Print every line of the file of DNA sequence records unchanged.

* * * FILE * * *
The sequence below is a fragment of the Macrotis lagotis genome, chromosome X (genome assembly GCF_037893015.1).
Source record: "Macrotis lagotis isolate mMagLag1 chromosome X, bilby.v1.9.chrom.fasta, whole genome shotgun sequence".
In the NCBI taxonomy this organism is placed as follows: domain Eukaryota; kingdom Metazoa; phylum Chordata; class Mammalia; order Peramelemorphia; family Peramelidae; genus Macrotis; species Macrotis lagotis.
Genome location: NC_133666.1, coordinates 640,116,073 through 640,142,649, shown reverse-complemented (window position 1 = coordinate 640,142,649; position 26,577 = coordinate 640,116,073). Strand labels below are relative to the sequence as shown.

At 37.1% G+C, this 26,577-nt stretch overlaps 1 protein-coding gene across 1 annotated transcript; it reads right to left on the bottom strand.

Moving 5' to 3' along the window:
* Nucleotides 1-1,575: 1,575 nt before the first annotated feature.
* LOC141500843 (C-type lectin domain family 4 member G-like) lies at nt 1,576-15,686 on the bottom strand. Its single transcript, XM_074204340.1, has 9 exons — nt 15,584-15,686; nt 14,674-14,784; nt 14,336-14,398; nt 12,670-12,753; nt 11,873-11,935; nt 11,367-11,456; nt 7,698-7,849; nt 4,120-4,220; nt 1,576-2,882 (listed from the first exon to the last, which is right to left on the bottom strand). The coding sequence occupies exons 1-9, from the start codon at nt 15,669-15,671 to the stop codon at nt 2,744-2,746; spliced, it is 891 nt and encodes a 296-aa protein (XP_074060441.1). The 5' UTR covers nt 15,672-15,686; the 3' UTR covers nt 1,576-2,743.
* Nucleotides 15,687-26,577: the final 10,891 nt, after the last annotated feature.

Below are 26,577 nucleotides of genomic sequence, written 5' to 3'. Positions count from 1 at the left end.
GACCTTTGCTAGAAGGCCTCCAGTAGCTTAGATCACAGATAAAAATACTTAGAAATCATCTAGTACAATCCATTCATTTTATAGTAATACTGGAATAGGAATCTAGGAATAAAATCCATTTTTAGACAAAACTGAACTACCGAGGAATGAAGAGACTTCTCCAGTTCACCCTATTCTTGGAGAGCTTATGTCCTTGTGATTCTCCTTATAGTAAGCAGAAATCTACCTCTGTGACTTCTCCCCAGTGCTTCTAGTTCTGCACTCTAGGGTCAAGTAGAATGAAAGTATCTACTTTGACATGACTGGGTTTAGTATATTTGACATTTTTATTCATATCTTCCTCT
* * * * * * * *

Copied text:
The sequence below is a fragment of the Macrotis lagotis genome, chromosome X (genome assembly GCF_037893015.1).
Source record: "Macrotis lagotis isolate mMagLag1 chromosome X, bilby.v1.9.chrom.fasta, whole genome shotgun sequence".
In the NCBI taxonomy this organism is placed as follows: domain Eukaryota; kingdom Metazoa; phylum Chordata; class Mammalia; order Peramelemorphia; family Peramelidae; genus Macrotis; species Macrotis lagotis.
Genome location: NC_133666.1, coordinates 640,116,073 through 640,142,649, shown reverse-complemented (window position 1 = coordinate 640,142,649; position 26,577 = coordinate 640,116,073). Strand labels below are relative to the sequence as shown.

At 37.1% G+C, this 26,577-nt stretch overlaps 1 protein-coding gene across 1 annotated transcript; it reads right to left on the bottom strand.

Moving 5' to 3' along the window:
* Nucleotides 1-1,575: 1,575 nt before the first annotated feature.
* LOC141500843 (C-type lectin domain family 4 member G-like) lies at nt 1,576-15,686 on the bottom strand. Its single transcript, XM_074204340.1, has 9 exons — nt 15,584-15,686; nt 14,674-14,784; nt 14,336-14,398; nt 12,670-12,753; nt 11,873-11,935; nt 11,367-11,456; nt 7,698-7,849; nt 4,120-4,220; nt 1,576-2,882 (listed from the first exon to the last, which is right to left on the bottom strand). The coding sequence occupies exons 1-9, from the start codon at nt 15,669-15,671 to the stop codon at nt 2,744-2,746; spliced, it is 891 nt and encodes a 296-aa protein (XP_074060441.1). The 5' UTR covers nt 15,672-15,686; the 3' UTR covers nt 1,576-2,743.
* Nucleotides 15,687-26,577: the final 10,891 nt, after the last annotated feature.

Below are 26,577 nucleotides of genomic sequence, written 5' to 3'. Positions count from 1 at the left end.
GACCTTTGCTAGAAGGCCTCCAGTAGCTTAGATCACAGATAAAAATACTTAGAAATCATCTAGTACAATCCATTCATTTTATAGTAATACTGGAATAGGAATCTAGGAATAAAATCCATTTTTAGACAAAACTGAACTACCGAGGAATGAAGAGACTTCTCCAGTTCACCCTATTCTTGGAGAGCTTATGTCCTTGTGATTCTCCTTATAGTAAGCAGAAATCTACCTCTGTGACTTCTCCCCAGTGCTTCTAGTTCTGCACTCTAGGGTCAAGTAGAATGAAAGTATCTACTTTGACATGACTGGGTTTAGTATATTTGACATTTTTATTCATATCTTCCTCT